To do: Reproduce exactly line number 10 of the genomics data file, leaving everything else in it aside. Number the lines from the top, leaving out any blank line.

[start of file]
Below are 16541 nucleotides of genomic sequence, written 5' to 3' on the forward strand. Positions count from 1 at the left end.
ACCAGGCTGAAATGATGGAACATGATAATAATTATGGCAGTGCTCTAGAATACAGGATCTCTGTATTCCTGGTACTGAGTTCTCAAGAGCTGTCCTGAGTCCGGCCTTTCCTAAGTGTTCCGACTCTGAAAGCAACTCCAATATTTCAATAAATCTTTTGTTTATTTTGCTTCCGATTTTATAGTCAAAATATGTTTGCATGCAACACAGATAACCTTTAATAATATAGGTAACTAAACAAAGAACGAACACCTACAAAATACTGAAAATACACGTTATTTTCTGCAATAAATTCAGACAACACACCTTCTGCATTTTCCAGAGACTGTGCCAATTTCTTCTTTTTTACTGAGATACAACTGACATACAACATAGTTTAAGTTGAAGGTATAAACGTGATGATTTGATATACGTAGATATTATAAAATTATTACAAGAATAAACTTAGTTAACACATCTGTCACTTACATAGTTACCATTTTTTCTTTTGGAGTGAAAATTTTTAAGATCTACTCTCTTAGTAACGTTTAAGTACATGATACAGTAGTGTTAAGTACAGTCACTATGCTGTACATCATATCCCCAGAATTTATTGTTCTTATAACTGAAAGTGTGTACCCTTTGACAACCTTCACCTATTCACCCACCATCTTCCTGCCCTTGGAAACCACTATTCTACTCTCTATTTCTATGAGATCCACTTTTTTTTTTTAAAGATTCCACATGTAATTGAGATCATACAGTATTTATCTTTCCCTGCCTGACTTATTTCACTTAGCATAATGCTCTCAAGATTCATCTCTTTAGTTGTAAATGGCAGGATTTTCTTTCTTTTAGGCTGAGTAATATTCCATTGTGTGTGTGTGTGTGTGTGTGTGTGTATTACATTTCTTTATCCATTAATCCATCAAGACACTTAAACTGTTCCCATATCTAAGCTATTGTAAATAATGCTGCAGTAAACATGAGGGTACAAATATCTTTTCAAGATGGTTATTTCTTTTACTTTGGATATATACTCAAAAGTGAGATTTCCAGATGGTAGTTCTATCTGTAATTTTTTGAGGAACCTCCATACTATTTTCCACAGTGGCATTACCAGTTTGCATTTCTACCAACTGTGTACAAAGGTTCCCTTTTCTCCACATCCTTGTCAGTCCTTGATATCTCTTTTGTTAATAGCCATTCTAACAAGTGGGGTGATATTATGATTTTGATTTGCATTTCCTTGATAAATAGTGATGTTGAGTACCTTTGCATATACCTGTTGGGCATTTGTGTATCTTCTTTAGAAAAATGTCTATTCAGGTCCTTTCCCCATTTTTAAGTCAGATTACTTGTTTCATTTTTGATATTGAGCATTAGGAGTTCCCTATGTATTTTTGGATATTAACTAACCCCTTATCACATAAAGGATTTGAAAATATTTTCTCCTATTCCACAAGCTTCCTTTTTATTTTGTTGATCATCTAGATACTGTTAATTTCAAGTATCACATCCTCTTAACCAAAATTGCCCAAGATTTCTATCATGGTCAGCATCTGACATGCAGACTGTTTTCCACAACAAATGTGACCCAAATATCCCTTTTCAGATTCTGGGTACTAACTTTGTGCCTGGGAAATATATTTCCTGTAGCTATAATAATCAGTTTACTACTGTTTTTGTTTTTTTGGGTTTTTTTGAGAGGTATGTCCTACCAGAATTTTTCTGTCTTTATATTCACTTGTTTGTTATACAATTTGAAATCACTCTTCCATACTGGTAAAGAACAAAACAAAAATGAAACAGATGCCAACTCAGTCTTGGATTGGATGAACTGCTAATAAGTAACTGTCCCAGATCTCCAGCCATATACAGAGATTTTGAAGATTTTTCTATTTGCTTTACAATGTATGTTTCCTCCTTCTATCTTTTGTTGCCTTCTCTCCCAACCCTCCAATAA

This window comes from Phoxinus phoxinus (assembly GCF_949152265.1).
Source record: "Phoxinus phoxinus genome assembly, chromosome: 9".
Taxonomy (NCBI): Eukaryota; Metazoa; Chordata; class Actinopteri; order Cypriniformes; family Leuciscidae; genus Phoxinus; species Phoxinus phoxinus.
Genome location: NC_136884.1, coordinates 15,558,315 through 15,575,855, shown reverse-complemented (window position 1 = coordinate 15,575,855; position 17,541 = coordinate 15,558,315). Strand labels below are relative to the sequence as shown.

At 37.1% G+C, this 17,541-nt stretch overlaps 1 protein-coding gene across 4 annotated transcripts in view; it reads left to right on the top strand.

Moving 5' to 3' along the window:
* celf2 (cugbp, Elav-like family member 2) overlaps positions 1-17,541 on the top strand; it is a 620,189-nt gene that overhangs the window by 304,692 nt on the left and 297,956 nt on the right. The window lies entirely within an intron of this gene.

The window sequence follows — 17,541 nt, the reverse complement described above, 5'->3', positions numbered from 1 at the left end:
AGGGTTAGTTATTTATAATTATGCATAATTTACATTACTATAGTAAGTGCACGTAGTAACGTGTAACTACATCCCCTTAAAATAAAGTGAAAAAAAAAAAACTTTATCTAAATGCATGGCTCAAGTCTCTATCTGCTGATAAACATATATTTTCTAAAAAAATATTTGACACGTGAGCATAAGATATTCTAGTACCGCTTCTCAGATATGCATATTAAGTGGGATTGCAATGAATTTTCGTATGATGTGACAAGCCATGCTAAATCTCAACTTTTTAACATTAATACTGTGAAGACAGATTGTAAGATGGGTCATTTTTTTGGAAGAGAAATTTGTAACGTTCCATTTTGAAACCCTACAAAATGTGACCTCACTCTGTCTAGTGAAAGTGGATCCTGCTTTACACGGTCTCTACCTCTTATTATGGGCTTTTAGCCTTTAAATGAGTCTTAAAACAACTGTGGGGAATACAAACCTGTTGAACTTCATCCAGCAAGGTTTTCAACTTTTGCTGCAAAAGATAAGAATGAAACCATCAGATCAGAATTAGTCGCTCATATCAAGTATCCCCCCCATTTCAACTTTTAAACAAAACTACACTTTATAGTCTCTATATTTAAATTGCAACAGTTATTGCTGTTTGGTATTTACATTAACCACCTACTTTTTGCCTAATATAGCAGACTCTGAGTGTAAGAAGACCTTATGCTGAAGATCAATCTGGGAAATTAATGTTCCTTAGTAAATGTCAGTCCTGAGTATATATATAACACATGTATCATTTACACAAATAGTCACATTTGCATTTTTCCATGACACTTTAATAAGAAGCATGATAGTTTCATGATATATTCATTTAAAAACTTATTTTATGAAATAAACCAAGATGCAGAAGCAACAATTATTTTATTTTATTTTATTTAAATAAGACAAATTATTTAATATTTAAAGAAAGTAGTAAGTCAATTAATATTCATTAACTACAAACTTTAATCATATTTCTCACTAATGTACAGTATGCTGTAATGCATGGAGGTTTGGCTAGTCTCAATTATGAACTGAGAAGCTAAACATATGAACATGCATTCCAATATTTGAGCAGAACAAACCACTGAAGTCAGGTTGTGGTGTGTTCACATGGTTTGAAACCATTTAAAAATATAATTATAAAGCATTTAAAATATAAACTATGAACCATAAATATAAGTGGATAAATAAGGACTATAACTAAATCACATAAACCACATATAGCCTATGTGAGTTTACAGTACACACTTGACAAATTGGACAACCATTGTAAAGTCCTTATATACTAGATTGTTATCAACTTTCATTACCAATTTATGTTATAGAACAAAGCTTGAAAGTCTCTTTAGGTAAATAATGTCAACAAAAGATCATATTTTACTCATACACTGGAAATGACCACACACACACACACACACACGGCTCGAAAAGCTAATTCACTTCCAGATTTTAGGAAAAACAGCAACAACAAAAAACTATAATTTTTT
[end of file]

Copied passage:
The window sequence follows — 17,541 nt, the reverse complement described above, 5'->3', positions numbered from 1 at the left end: